Gwen Catley was once known in Britain as the "highest voice in the land". Standing only 4'11" tall, she had a high and accurate coloratura voice, with often a very lovely poise of delivery. She was a natural. She came from a family of serious musical amateurs, and as a child always sang around the house. At two and a half, she joined in a concert performance of Oh! For the Wings of a Dove.
She received no teaching until she began attending the Guildhall at the age of sixteen for twenty-minute lessons on a Saturday morning. She first worked on the Air du Rossignol by Saint-Saëns. Her professor took her to the Principal Sir Landon Ronald (who had been accompanist to Patti and Melba). Sir Landon said "she reminds me of Melba – bring her back in a year's time."
At that time a Gold Medal was awarded every year to the student who was thought would make an impression in the profession. Catley was to get the Medal, but her father argued with Ronald, saying he wouldn't have any daughter of his enter such a profession. So the Medal was withdrawn.
A year later she became engaged. On telling the good news to Landon Ronald, he asked, "to whom?" She replied, "a cellist". He said, "Oh, they never have any money – you'll have to sing. You'd better have the Gold Medal after all". Sir Landon Ronald then sponsored her debut at the Wigmore Hall, which had to open its gallery to accommodate the crowd. Her first half was a mixture of early Italian, French and German songs, and the second half consisted of operatic arias. She received work in musicals, the radio and Sadler's Wells Opera, where she was to be a Queen of the Night, Nanetta and Gilda. At the time of singing Gilda, she weighed a mere 6 stone 5 lbs.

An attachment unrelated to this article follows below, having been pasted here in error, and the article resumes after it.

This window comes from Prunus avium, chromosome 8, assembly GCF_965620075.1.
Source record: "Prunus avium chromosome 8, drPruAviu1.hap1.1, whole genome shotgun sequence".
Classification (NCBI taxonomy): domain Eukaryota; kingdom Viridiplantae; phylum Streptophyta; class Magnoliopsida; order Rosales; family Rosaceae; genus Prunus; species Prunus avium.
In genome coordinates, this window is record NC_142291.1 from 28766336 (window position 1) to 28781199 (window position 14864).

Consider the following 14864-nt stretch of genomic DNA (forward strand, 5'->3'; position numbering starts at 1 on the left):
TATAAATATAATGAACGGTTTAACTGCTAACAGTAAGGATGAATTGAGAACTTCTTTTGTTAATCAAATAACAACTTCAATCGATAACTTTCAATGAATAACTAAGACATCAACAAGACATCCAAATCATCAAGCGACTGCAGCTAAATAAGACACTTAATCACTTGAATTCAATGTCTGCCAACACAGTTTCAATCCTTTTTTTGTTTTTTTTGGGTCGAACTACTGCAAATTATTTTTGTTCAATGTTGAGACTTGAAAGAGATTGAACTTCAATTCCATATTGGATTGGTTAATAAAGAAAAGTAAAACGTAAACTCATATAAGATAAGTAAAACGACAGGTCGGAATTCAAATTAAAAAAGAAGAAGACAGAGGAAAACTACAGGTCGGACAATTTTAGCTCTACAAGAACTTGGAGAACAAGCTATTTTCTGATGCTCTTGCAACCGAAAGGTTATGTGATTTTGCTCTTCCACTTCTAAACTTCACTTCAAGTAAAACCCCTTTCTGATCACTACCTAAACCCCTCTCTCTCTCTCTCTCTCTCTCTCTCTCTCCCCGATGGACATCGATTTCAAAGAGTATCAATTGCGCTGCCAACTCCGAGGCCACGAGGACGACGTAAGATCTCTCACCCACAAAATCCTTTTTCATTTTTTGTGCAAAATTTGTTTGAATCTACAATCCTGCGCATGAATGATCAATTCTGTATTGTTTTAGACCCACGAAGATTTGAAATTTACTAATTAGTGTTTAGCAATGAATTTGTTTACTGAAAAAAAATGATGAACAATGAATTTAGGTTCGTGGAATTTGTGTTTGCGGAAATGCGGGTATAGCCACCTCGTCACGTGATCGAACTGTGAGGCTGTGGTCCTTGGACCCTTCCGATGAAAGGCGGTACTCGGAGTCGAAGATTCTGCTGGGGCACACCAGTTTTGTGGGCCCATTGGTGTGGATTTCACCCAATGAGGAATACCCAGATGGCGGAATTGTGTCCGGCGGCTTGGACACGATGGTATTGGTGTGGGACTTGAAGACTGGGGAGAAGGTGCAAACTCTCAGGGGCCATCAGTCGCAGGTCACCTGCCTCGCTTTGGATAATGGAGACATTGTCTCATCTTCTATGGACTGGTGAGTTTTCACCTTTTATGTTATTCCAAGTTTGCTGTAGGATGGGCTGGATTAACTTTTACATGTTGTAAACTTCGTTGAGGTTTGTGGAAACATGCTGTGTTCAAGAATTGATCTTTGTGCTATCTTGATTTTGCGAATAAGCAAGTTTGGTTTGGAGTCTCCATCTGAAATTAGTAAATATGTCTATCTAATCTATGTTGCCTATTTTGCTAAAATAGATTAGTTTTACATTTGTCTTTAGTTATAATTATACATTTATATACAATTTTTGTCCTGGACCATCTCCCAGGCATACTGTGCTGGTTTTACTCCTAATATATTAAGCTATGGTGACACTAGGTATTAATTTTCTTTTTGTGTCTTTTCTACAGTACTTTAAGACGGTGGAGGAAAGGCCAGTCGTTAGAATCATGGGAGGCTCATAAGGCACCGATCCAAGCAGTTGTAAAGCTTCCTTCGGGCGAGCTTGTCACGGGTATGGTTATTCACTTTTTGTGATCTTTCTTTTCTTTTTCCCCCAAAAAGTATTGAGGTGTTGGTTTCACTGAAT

During the war, she was on the stage in London a good deal, and appeared on such radio shows as the Richard Tauber Hour and Friday Night is Seaside Night. She was requested to appear on Children's Hour. Sir Walford Davies (then Master of the King's Musick) was one of its organisers and, dispensing with small talk, he greeted her with "I hear you haven't got a wobble!"
Her voice was not large, but in the right circumstances she could be heard to good effect in the theatre. She was a good judge of these circumstances. She reported turning down Queen of the Night at Covent Garden on the grounds that in their productions the Queen would in all likelihood be two-thirds of the way towards the back of the stage. She did however try to get into Glyndebourne. Her agents Ibbs & Tillett sent her there to audition. She got as far as the Chorus Master, who said, "If you come for some singing lessons with me, I might get you into the chorus."
She did not enjoy oratorio particularly, and said she simply did not like the Messiah aria "I know that my redeemer liveth". She chose her radio work with some care too. In the interval of a Proms performance of hers in 1947, Kenneth Horne came to her on bended knee. He asked her to perform in his radio show Much Binding in the Marsh. She took a singing part as the "vet's niece", but left after six shows, as the music and scripts arrived only on the day, and she did not feel it was for her voice.
Much of her radio, and then TV, work was conducted by one or other of the Robinson brothers. Eric Robinson conducted an opening programme on TV with Margot Fonteyn dancing, Campoli playing the violin, and Norman Wisdom and her singing.